While compensation remains a top priority for most workers, the report said other factors are as or more important, such as interesting work, job security, flexibility and the ability to forge relationships. 

“As community institutions, such as sports clubs and volunteer associations, have declined in prominence, work has become a more important source of social connection,” the report said. “Similarly, as religious observance has fallen in the U.S. and Europe, new generations of workers may have turned to their careers to provide a sense of higher purpose.”

Along with overall shifting motivations for work, the report shows different people have different desires. Similar to other research, the Bain researchers found that while many U.S. workers want to continue working from home five days a week, the number of those who want to return to the office fulltime has risen steadily – from 16 percent in January 2021 to 22 percent in August.

While the pandemic has caused stress to many, younger workers are especially feeling overwhelmed. The report showed 61 percent of those under 35 cited financial issues, job security or failing to meet their career goals as major concerns for the next decade. In comparison, just 40 of those over 35 mentioned the same concerns.

Strategies for Organizations

Understanding what motivates one person from another may seem unreasonable. But there are at least three steps employers can take that can help them meet their talent needs.

  1. Look within their own companies. “Winning firms will pivot from being talent takers to talent makers,” the Bain report said. “This requires  scaling investments in learning, thinking laterally about career journeys and cultivating a growth mindset in their organization. While incumbents increasingly struggle against skills shortages, their insurgent rivals are finding creative ways to tap into the hidden potential of their people.”
  2. Rethink how employers treat their workers. “Leaders will stop managing workers like machines, instead supporting them to build personal capacity and create a career that matches their individual idea of a meaningful life,” according to the report. “As part of this, leaders will reorganize workflows to help individuals best utilize their uniquely human advantages.”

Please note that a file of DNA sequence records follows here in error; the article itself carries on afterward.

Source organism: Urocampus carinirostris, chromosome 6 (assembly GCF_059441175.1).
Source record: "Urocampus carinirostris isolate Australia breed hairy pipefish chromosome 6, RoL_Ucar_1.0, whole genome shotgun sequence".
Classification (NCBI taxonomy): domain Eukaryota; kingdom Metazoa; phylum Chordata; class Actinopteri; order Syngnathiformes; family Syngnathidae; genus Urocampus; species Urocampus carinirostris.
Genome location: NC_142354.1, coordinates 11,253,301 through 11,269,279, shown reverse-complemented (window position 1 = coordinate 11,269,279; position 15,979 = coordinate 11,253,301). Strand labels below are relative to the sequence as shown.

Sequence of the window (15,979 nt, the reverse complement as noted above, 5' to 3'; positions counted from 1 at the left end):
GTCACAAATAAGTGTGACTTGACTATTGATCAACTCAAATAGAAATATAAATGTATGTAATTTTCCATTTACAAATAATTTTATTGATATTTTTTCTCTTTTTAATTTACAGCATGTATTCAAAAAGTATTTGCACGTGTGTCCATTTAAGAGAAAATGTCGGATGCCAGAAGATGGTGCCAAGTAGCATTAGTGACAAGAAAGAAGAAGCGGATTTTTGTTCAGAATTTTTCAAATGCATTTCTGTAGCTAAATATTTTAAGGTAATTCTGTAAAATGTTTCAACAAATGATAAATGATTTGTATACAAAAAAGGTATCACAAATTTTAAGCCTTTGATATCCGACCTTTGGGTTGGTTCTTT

3. Finally, address the current needs and desires of workers. “Winning firms will build an organization that offers a sense of belonging and opportunity for its many unique workers while remaining united through a shared vision and communal values,” the report said. 



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    About The Author

    • Nancy Grover

      Nancy Grover is a freelance writer having recently retired as the Director, Media Services for WorkersCompensation.com. She comes to our company with more than 35 years as a broadcast journalist and communications consultant. Grover’s specialties include insurance, workers’ compensation, financial services, substance abuse, healthcare and disability. For 12 years she served as the Program Chair of the National Workers’ Compensation and Disability Conference® & Expo. A journalism/speech graduate of Ohio Wesleyan University, Grover also holds an MBA from Palm Beach Atlantic University.